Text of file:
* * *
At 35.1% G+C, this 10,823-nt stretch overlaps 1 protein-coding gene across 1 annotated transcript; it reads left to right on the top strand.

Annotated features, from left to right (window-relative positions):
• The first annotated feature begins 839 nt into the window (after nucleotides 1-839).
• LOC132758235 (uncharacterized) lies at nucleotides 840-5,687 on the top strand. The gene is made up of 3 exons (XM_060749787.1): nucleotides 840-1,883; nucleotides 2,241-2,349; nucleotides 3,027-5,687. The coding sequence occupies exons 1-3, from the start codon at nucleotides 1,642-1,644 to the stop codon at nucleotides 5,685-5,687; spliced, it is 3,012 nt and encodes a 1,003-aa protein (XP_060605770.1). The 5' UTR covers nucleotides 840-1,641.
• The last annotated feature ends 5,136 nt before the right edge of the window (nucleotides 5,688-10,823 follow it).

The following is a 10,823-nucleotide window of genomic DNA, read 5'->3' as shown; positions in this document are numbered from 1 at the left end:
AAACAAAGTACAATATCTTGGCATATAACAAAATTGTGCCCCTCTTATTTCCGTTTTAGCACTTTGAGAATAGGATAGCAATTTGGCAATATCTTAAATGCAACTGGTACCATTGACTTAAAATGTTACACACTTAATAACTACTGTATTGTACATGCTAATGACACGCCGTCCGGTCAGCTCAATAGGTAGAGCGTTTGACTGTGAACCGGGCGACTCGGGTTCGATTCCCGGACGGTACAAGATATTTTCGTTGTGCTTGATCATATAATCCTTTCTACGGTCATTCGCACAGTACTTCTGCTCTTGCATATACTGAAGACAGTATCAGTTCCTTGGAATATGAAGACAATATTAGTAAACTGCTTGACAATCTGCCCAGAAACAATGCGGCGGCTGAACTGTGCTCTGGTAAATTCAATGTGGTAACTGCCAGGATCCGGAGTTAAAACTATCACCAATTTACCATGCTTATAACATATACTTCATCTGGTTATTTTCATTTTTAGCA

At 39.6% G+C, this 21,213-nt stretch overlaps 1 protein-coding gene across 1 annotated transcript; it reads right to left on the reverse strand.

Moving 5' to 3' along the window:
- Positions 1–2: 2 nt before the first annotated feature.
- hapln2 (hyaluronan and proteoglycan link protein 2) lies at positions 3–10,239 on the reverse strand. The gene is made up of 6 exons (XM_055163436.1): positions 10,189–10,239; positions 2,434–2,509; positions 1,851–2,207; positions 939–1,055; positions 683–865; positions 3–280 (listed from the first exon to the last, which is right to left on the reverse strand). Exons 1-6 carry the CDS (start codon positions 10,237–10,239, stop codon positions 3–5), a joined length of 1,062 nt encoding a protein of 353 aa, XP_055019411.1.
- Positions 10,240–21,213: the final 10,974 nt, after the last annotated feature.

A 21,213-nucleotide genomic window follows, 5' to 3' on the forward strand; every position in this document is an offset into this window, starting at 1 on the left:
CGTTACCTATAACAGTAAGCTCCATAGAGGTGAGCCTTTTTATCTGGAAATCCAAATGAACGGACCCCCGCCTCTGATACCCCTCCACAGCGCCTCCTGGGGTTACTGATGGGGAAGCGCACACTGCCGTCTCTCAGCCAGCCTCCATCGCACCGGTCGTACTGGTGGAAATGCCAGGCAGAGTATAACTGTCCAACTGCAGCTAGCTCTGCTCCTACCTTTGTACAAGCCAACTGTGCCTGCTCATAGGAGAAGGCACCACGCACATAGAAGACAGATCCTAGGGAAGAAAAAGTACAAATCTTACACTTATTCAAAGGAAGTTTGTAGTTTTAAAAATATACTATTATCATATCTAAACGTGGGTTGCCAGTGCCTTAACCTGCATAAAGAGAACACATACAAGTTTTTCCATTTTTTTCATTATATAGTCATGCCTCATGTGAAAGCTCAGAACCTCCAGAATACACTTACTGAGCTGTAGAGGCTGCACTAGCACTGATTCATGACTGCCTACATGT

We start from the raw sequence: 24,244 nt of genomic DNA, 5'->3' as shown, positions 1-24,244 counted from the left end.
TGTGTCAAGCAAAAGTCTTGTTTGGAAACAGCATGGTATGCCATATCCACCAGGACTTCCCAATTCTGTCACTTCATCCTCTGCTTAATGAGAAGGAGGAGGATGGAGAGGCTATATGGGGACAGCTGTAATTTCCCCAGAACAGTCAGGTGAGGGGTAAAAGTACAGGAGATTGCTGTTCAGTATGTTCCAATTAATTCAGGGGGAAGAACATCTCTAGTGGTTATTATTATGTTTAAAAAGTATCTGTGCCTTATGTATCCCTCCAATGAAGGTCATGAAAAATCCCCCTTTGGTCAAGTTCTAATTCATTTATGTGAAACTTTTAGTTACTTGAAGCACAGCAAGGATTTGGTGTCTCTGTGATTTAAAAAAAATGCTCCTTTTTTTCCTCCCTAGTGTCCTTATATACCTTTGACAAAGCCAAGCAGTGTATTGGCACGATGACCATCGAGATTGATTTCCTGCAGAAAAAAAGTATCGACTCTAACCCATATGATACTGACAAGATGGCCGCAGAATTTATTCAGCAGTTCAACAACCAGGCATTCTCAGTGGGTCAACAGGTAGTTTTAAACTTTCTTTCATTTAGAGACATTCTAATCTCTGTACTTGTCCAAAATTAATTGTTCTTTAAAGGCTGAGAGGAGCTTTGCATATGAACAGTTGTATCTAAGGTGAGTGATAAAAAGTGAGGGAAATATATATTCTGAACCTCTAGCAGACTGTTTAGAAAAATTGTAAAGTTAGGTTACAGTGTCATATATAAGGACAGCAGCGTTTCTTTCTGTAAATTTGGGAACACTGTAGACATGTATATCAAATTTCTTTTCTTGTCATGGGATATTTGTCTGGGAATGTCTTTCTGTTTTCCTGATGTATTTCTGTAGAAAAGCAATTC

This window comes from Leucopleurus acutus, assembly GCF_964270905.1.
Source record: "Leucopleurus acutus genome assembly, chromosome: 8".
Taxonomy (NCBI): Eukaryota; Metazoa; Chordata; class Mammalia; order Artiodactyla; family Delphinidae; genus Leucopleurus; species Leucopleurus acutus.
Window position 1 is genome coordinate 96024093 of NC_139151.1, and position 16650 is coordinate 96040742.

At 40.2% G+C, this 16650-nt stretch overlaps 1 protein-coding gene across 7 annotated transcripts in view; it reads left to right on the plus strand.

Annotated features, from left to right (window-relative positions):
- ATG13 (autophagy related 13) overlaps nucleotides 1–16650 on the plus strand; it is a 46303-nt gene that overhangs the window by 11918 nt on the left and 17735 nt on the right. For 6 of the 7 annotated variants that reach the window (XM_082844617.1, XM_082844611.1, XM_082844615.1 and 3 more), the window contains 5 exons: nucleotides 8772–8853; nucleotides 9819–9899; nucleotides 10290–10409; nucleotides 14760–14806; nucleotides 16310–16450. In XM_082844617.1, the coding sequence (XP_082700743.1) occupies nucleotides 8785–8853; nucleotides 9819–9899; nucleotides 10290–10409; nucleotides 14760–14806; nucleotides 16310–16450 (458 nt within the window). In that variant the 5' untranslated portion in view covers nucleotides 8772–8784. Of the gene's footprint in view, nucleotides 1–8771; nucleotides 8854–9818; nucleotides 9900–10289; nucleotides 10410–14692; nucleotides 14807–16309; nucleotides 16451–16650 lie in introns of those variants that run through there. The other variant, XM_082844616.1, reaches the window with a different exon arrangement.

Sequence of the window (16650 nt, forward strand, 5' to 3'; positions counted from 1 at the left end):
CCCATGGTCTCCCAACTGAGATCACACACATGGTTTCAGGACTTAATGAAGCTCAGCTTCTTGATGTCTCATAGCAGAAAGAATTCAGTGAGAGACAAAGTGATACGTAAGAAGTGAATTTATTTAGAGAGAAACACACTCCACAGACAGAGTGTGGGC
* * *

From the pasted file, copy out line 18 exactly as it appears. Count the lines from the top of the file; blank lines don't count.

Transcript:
Source record: "Leucopleurus acutus genome assembly, chromosome: 8".